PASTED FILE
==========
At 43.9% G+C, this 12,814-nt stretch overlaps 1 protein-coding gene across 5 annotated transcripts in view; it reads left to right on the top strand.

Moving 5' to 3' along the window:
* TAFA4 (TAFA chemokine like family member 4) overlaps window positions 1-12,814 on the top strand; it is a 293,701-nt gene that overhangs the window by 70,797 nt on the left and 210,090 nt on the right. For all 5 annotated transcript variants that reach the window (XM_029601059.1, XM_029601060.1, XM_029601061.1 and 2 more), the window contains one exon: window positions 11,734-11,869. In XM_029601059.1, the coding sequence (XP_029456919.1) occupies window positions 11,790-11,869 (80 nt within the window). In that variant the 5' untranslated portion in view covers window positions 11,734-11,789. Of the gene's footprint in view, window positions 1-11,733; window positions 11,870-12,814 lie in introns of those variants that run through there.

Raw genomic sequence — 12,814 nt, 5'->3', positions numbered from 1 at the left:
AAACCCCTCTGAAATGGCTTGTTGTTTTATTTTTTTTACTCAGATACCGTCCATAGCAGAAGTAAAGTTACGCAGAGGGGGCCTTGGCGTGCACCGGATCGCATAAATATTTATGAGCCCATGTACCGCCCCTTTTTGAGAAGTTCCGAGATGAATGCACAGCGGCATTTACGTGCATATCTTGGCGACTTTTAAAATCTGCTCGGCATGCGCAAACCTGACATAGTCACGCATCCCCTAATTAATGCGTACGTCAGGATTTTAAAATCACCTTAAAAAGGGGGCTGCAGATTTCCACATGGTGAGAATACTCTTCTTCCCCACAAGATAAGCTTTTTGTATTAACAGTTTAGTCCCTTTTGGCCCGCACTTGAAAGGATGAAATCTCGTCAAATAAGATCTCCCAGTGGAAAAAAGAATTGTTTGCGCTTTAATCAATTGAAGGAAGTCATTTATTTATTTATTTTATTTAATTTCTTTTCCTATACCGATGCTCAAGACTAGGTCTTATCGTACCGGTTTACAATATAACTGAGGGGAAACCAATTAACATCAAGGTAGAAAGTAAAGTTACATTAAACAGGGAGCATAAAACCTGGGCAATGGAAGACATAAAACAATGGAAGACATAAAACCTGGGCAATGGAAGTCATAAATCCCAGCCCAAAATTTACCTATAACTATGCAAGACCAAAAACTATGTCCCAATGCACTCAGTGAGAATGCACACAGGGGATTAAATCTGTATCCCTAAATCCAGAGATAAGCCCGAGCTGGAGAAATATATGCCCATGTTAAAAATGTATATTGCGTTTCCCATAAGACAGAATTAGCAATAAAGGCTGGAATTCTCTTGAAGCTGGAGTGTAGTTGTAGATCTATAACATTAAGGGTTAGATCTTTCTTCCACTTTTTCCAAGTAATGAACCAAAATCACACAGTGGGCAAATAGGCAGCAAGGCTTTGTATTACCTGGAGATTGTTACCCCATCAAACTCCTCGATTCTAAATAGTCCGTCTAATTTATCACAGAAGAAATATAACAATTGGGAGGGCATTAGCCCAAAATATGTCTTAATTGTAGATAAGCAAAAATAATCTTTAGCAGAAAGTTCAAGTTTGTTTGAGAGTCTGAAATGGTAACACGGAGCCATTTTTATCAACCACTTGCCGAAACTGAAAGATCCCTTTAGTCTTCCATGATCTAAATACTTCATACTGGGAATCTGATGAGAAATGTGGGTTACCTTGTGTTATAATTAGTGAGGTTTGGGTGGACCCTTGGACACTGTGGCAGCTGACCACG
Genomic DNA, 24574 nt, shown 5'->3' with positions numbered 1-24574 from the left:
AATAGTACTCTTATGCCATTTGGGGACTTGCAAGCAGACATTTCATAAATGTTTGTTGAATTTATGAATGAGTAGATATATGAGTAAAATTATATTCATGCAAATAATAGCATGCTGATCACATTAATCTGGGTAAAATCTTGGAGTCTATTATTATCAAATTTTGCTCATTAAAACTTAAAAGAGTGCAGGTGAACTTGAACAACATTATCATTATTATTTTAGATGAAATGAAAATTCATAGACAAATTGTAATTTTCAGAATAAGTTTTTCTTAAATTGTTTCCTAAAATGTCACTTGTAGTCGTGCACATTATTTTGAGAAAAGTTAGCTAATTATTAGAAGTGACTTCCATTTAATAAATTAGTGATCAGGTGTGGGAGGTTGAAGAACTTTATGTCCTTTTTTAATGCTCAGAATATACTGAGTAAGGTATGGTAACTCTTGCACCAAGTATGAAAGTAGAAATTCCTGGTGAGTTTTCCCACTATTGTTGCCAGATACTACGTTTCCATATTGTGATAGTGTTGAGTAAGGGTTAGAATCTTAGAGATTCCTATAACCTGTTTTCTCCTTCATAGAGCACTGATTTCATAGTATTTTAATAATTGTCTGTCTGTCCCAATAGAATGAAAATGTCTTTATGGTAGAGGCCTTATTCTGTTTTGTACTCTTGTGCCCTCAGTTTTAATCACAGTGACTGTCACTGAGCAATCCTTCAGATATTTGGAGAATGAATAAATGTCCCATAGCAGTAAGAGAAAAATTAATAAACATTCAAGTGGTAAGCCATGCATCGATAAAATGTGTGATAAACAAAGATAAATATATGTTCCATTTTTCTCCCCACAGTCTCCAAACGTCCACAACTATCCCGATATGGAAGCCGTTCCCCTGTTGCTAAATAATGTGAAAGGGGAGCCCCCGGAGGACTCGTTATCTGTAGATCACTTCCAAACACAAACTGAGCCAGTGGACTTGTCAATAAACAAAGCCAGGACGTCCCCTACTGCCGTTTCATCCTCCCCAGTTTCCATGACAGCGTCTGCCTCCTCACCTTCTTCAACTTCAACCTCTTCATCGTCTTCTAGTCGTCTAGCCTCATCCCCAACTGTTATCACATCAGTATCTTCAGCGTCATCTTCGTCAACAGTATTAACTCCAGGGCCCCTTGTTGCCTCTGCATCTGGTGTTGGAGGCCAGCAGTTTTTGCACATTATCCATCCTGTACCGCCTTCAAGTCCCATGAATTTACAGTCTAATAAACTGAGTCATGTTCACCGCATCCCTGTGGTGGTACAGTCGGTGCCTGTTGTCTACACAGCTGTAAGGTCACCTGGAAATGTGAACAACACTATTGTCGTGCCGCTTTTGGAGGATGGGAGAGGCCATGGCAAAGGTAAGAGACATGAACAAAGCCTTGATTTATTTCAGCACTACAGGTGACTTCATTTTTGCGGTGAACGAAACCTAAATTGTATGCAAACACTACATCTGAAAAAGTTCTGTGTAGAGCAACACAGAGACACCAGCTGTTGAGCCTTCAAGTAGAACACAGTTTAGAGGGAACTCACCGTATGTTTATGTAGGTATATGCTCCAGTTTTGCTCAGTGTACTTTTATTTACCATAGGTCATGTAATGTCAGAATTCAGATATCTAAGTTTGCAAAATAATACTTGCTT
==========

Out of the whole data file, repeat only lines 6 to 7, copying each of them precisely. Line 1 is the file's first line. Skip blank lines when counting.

Genomic DNA, 24574 nt, shown 5'->3' with positions numbered 1-24574 from the left:
AATAGTACTCTTATGCCATTTGGGGACTTGCAAGCAGACATTTCATAAATGTTTGTTGAATTTATGAATGAGTAGATATATGAGTAAAATTATATTCATGCAAATAATAGCATGCTGATCACATTAATCTGGGTAAAATCTTGGAGTCTATTATTATCAAATTTTGCTCATTAAAACTTAAAAGAGTGCAGGTGAACTTGAACAACATTATCATTATTATTTTAGATGAAATGAAAATTCATAGACAAATTGTAATTTTCAGAATAAGTTTTTCTTAAATTGTTTCCTAAAATGTCACTTGTAGTCGTGCACATTATTTTGAGAAAAGTTAGCTAATTATTAGAAGTGACTTCCATTTAATAAATTAGTGATCAGGTGTGGGAGGTTGAAGAACTTTATGTCCTTTTTTAATGCTCAGAATATACTGAGTAAGGTATGGTAACTCTTGCACCAAGTATGAAAGTAGAAATTCCTGGTGAGTTTTCCCACTATTGTTGCCAGATACTACGTTTCCATATTGTGATAGTGTTGAGTAAGGGTTAGAATCTTAGAGATTCCTATAACCTGTTTTCTCCTTCATAGAGCACTGATTTCATAGTATTTTAATAATTGTCTGTCTGTCCCAATAGAATGAAAATGTCTTTATGGTAGAGGCCTTATTCTGTTTTGTACTCTTGTGCCCTCAGTTTTAATCACAGTGACTGTCACTGAGCAATCCTTCAGATATTTGGAGAATGAATAAATGTCCCATAGCAGTAAGAGAAAAATTAATAAACATTCAAGTGGTAAGCCATGCATCGATAAAATGTGTGATAAACAAAGATAAATATATGTTCCATTTTTCTCCCCACAGTCTCCAAACGTCCACAACTATCCCGATATGGAAGCCGTTCCCCTGTTGCTAAATAATGTGAAAGGGGAGCCCCCGGAGGACTCGTTATCTGTAGATCACTTCCAAACACAAACTGAGCCAGTGGACTTGTCAATAAACAAAGCCAGGACGTCCCCTACTGCCGTTTCATCCTCCCCAGTTTCCATGACAGCGTCTGCCTCCTCACCTTCTTCAACTTCAACCTCTTCATCGTCTTCTAGTCGTCTAGCCTCATCCCCAACTGTTATCACATCAGTATCTTCAGCGTCATCTTCGTCAACAGTATTAACTCCAGGGCCCCTTGTTGCCTCTGCATCTGGTGTTGGAGGCCAGCAGTTTTTGCACATTATCCATCCTGTACCGCCTTCAAGTCCCATGAATTTACAGTCTAATAAACTGAGTCATGTTCACCGCATCCCTGTGGTGGTACAGTCGGTGCCTGTTGTCTACACAGCTGTAAGGTCACCTGGAAATGTGAACAACACTATTGTCGTGCCGCTTTTGGAGGATGGGAGAGGCCATGGCAAAGGTAAGAGACATGAACAAAGCCTTGATTTATTTCAGCACTACAGGTGACTTCATTTTTGCGGTGAACGAAACCTAAATTGTATGCAAACACTACATCTGAAAAAGTTCTGTGTAGAGCAACACAGAGACACCAGCTGTTGAGCCTTCAAGTAGAACACAGTTTAGAGGGAACTCACCGTATGTTTATGTAGGTATATGCTCCAGTTTTGCTCAGTGTACTTTTATTTACCATAGGTCATGTAATGTCAGAATTCAGATATCTAAGTTTGCAAAATAATACTTGCTT